"...no..."

"Then does Master Gotama hold the view: 'The cosmos is not eternal: only this is true, anything otherwise is worthless'?"

"...no..."

"Then does Master Gotama hold the view: 'The cosmos is finite: only this is true, anything otherwise is worthless'?"

"...no..."

"Then does Master Gotama hold the view: 'The cosmos is infinite: only this is true, anything otherwise is worthless'?"

"...no..."

"Then does Master Gotama hold the view: 'The soul & the body are the same: only this is true, anything otherwise is worthless'?"

"...no..."

"Then does Master Gotama hold the view: 'The soul is one thing and the body another: only this is true, anything otherwise is worthless'?"

"...no..."

"Then does Master Gotama hold the view: 'After death a Tathagata exists: only this is true, anything otherwise is worthless'?"

"...no..."

"Then does Master Gotama hold the view: 'After death a Tathagata does not exist: only this is true, anything otherwise is worthless'?"

"...no..."

"Then does Master Gotama hold the view: 'After death a Tathagata both exists & does not exist: only this is true, anything otherwise is worthless'?"

"...no..."

"Then does Master Gotama hold the view: 'After death a Tathagata neither exists nor does not exist: only this is true, anything otherwise is worthless'?"

"...no..."

"How is it, Master Gotama, when Master Gotama is asked if he holds the view 'the cosmos is eternal...'... 'after death a Tathagata neither exists nor does not exist: only this is true, anything otherwise is worthless,' he says '...no...' in each case. Seeing what drawback, then, is Master Gotama thus entirely dissociated from each of these ten positions?"

"Vaccha, the position that 'the cosmos is eternal' is a thicket of views, a wilderness of views, a contortion of views, a writhing of views, a fetter of views. It is accompanied by suffering, distress, despair, & fever, and it does not lead to disenchantment, dispassion, cessation; to calm, direct knowledge, full Awakening, Unbinding.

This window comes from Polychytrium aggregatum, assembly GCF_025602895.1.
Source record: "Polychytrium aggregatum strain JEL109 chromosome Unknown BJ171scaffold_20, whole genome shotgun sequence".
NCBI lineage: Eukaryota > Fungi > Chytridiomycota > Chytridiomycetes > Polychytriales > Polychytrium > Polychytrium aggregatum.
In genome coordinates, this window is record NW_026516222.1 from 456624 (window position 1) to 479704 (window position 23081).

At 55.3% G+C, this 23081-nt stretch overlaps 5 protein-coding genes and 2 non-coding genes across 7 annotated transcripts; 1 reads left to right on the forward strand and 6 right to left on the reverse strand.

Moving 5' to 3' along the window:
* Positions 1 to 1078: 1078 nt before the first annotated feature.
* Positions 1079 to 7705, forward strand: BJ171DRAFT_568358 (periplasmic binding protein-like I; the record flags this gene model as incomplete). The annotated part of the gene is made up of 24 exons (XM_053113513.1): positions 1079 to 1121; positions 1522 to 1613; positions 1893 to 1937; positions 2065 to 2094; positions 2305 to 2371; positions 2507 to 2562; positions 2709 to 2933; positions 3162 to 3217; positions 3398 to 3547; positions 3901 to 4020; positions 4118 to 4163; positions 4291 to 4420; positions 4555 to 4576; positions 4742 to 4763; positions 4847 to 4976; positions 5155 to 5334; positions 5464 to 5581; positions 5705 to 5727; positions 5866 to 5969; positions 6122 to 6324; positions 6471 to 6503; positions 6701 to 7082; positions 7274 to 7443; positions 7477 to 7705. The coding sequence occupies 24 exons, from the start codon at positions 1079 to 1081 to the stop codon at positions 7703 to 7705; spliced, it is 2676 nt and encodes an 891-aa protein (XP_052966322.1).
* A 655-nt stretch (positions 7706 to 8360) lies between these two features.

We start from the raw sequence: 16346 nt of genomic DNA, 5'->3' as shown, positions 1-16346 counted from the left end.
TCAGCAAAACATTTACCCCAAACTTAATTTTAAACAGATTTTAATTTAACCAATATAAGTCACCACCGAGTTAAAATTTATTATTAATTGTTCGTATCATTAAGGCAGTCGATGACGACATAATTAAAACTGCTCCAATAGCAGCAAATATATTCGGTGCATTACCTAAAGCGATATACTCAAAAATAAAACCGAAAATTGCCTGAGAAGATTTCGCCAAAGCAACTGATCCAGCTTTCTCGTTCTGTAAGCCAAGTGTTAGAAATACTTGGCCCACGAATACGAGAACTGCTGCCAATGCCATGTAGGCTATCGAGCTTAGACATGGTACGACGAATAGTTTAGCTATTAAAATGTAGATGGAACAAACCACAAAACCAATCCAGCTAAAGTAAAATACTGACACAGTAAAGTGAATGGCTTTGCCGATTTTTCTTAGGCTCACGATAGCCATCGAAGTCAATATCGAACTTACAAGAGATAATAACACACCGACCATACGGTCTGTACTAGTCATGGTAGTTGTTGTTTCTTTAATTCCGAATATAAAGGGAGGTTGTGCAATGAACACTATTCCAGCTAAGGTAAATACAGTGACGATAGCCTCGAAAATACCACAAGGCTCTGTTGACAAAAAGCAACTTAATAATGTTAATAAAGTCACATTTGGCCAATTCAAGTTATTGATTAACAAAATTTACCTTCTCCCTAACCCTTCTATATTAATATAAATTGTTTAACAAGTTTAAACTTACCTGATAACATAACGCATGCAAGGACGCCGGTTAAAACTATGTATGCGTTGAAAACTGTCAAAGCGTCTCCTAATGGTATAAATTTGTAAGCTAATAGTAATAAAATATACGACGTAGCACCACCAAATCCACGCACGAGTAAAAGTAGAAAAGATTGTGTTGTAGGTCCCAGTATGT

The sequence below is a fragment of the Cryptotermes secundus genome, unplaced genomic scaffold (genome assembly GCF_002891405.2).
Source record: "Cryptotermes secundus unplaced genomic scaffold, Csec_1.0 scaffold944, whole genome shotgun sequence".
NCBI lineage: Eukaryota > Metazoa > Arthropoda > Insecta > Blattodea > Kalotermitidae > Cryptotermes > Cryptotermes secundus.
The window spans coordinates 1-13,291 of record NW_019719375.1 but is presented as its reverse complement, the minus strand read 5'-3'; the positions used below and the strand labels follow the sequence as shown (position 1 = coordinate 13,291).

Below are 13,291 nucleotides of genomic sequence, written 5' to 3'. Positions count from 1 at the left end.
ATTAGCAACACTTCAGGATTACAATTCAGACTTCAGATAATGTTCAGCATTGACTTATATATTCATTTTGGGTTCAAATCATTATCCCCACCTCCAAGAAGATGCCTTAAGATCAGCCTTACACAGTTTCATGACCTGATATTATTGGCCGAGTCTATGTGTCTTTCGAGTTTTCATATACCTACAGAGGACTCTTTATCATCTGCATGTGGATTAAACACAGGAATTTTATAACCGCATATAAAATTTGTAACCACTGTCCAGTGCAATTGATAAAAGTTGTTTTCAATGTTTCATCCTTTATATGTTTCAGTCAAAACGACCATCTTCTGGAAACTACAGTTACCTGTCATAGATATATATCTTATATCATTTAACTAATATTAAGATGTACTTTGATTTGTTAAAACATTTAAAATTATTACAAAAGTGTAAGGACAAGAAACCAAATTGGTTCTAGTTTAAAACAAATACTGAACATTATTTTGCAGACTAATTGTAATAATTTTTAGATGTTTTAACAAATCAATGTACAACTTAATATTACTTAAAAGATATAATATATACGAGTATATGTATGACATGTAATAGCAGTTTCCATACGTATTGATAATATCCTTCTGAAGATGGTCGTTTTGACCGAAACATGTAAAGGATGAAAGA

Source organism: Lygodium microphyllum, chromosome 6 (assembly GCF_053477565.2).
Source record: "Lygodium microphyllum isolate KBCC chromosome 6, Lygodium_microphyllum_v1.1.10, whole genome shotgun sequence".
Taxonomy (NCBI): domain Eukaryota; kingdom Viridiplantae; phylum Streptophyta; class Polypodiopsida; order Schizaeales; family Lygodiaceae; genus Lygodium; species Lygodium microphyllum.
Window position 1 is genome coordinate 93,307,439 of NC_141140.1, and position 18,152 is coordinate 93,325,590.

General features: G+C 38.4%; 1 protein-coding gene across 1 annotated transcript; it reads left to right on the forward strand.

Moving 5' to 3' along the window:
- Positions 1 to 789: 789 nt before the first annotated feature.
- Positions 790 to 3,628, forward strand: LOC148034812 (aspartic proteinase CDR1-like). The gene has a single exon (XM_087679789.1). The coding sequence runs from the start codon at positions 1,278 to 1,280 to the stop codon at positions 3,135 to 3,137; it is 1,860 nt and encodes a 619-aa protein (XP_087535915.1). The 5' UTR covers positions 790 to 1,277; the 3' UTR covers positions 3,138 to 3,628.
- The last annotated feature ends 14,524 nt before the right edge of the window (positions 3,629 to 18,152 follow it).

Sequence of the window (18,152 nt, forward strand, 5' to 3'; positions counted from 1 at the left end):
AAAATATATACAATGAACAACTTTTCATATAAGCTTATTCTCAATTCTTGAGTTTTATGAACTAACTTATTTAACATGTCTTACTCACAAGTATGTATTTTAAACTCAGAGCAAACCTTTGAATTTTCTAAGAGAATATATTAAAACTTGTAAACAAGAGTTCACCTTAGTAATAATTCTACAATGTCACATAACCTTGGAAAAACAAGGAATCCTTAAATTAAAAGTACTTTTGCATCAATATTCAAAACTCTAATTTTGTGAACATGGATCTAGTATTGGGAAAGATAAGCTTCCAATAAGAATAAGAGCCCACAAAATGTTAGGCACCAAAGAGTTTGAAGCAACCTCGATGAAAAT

"The position that 'the cosmos is not eternal'...

"...'the cosmos is finite'...

"...'the cosmos is infinite'...

"...'the soul & the body are the same'...

"...'the soul is one thing and the body another'...

"...'after death a Tathagata exists'...

"...'after death a Tathagata does not exist'...

"...'after death a Tathagata both exists & does not exist'...

"...'after death a Tathagata neither exists nor does not exist'... does not lead to disenchantment, dispassion, cessation; to calm, direct knowledge, full Awakening, Unbinding."

"Does Master Gotama have any position at all?"

"A 'position,' Vaccha, is something that a Tathagata has done away with. What a Tathagata sees is this: 'Such is form, such its origin, such its disappearance; such is feeling, such its origin, such its disappearance; such is perception... such are mental fabrications... such is consciousness, such its origin, such its disappearance.' Because of this, I say, a Tathagata — with the ending, fading out, cessation, renunciation, & relinquishment of all construings, all excogitations, all I-making & mine-making & obsession with conceit — is, through lack of clinging/sustenance, released."

"But, Master Gotama, the monk whose mind is thus released: Where does he reappear?"

"'Reappear,' Vaccha, doesn't apply."

"In that case, Master Gotama, he does not reappear."

"'Does not reappear,' Vaccha, doesn't apply."

"...both does & does not reappear."

"...doesn't apply."

"...neither does nor does not reappear."

"...doesn't apply."

"How is it, Master Gotama, when Master Gotama is asked if the monk reappears... does not reappear... both does & does not reappear... neither does nor does not reappear, he says, '...doesn't apply' in each case. At this point, Master Gotama, I am befuddled; at this point, confused. The modicum of clarity coming to me from your earlier conversation is now obscured."